When the team is not playing well, the fans would start to boo me.
Townsend: “Back in the 70s and 80s, the abuse was horrendous. They would have faced the worst of language, stadiums full of people that hated them, bananas, which became synonymous with black people: ‘You’re a monkey, there’s a banana’.”
Read more Black History Month content on Sky Sports, including exclusive interviews and features, here
A whole new ball game?
The 90s brought fresh hope, and the birth of the Premier League, but did racism still exist?
Then came the Premier League. In 1992/93, the excitement of the new English top-flight took over. But did it eradicate racism?
Townsend: “People talk about the 90s as glory years, the Premier League being born, and this whole new era of exciting products, it meant: did we have to talk about racism anymore? Is it really a thing? If you want me to be honest, racism was swept under the carpet. If you want to talk to those players, they would say they were still having those experiences. Things were still happening.”
Ince: “It seemed everything was great and everything was perfect. It wasn’t perfect for the black players in their teams. We were still experiencing racial stuff. It’s not an issue for me to deal with it from the stands. But when a white professional player says it, then it would annoy me.
“I always had this issue: if they said anything about your colour, or about your wife, it’s going off in the tunnel. That was it! They were the only two things that riled me, and there were plenty of times that did happen in the early 90s.”
Smashing through barriers
Despite the odds and the abuse, black players continued to smash through barriers. Starting with Barnes, who became the first black player to establish himself at Liverpool, the club who had become England’s dominant force.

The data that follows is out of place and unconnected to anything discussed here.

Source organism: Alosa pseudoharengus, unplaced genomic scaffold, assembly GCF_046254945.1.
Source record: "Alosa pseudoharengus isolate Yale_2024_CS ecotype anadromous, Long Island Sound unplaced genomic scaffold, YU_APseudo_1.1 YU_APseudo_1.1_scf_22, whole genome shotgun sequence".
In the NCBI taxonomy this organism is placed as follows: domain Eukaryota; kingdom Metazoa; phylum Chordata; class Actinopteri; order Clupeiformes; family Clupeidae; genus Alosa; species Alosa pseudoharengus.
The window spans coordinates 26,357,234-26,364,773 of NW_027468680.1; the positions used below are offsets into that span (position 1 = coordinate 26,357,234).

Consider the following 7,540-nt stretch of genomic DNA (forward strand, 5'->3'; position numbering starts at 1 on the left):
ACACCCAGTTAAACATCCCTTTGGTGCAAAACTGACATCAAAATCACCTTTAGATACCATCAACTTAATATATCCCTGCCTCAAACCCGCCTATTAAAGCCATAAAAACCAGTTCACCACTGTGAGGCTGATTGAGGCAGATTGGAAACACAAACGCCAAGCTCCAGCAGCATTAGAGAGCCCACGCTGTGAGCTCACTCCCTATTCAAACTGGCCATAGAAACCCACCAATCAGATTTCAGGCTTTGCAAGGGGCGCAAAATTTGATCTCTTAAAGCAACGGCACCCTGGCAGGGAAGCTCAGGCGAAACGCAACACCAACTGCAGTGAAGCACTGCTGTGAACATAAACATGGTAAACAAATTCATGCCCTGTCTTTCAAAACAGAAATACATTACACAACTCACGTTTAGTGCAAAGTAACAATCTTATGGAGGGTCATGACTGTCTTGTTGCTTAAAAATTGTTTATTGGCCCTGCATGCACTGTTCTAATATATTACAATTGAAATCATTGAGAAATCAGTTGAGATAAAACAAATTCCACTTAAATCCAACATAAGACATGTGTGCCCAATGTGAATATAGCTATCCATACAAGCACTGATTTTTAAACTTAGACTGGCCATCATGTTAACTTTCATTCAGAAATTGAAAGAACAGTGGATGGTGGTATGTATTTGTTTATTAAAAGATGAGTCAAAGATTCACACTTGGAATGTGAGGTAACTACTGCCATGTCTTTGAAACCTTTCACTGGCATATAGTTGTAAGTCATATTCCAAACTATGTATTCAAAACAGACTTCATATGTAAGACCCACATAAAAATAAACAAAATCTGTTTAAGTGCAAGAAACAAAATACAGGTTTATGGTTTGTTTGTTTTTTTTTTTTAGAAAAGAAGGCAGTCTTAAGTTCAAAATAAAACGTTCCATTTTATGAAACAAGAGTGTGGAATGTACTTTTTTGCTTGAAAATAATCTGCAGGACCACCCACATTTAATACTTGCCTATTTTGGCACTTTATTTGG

Barnes: “I was thrusted into the limelight, so all eyes were going to be on me, but I trusted my ability, my footballing ability, my team-mates and the environment Liverpool gave me, to show what I could do.”
John Barnes won two league titles and two FA Cups with Liverpool
Cole was the first black player to break the British transfer record in 1995, moving from Newcastle to Manchester United for £7m in 1995, while Ince was recognised by the England national side as their main leader, in a time where the likes of Tony Adams, Alan Shearer and David Seaman were heavily involved.
Ince: “For me to have that armband, it was like a little kid again. You’re so excited, your stomach is bubbling, and you just think: ‘Wow, really? Are you sure?’.
Ince captained England in the 90s, most notably in the infamous draw in Rome against Italy to send Glenn Hoddle's side to the 1998 World Cup
“It probably more so hit home in Rome, captaining them to the draw that got us to the World Cup. I got home to a sack full of letters from all over the world. That hit home to me how much it meant to them that I was a black England captain.”
Abuse comes under spotlight in 1995
Eric Cantona was banned for eight months for kicking a Crystal Palace fan in 1995
Among that, 1995 brought one of the most infamous moments in the Premier League. Manchester United’s Eric Cantona was banned for eight months for kicking a Crystal Palace fan in the stands at Selhurst Park.
Abuse from fans came properly under the spotlight for the first time, but not in the way that had been anticipated. Was it nevertheless the straw that broke the camel’s back?
I'm probably happy it was a white Frenchman that took the stance, rather than any black player. Why? … I wonder if they'd have still been allowed in the game.
Ince: “At the time it was scary and it wasn’t right, but he only did what everyone else wanted to do.”